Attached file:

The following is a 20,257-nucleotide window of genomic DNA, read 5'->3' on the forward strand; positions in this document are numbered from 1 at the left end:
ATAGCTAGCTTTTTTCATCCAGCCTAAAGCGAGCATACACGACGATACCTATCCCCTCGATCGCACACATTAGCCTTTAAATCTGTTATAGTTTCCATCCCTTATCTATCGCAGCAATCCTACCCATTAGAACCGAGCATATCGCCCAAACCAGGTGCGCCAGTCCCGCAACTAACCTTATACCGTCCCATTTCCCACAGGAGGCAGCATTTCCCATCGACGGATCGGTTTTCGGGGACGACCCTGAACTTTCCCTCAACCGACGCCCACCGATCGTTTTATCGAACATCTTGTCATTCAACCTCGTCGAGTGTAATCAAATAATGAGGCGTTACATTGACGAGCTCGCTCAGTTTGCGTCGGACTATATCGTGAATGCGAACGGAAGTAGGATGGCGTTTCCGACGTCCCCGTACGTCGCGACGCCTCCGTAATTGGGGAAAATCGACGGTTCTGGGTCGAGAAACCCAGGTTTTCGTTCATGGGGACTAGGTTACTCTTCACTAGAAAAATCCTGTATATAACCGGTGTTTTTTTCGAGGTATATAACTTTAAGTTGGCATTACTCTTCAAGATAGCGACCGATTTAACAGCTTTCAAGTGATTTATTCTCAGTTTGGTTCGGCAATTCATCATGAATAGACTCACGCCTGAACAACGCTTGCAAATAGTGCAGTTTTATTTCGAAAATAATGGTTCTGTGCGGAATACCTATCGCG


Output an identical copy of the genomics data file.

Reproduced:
The following is a 20,257-nucleotide window of genomic DNA, read 5'->3' on the forward strand; positions in this document are numbered from 1 at the left end:
ATAGCTAGCTTTTTTCATCCAGCCTAAAGCGAGCATACACGACGATACCTATCCCCTCGATCGCACACATTAGCCTTTAAATCTGTTATAGTTTCCATCCCTTATCTATCGCAGCAATCCTACCCATTAGAACCGAGCATATCGCCCAAACCAGGTGCGCCAGTCCCGCAACTAACCTTATACCGTCCCATTTCCCACAGGAGGCAGCATTTCCCATCGACGGATCGGTTTTCGGGGACGACCCTGAACTTTCCCTCAACCGACGCCCACCGATCGTTTTATCGAACATCTTGTCATTCAACCTCGTCGAGTGTAATCAAATAATGAGGCGTTACATTGACGAGCTCGCTCAGTTTGCGTCGGACTATATCGTGAATGCGAACGGAAGTAGGATGGCGTTTCCGACGTCCCCGTACGTCGCGACGCCTCCGTAATTGGGGAAAATCGACGGTTCTGGGTCGAGAAACCCAGGTTTTCGTTCATGGGGACTAGGTTACTCTTCACTAGAAAAATCCTGTATATAACCGGTGTTTTTTTCGAGGTATATAACTTTAAGTTGGCATTACTCTTCAAGATAGCGACCGATTTAACAGCTTTCAAGTGATTTATTCTCAGTTTGGTTCGGCAATTCATCATGAATAGACTCACGCCTGAACAACGCTTGCAAATAGTGCAGTTTTATTTCGAAAATAATGGTTCTGTGCGGAATACCTATCGCG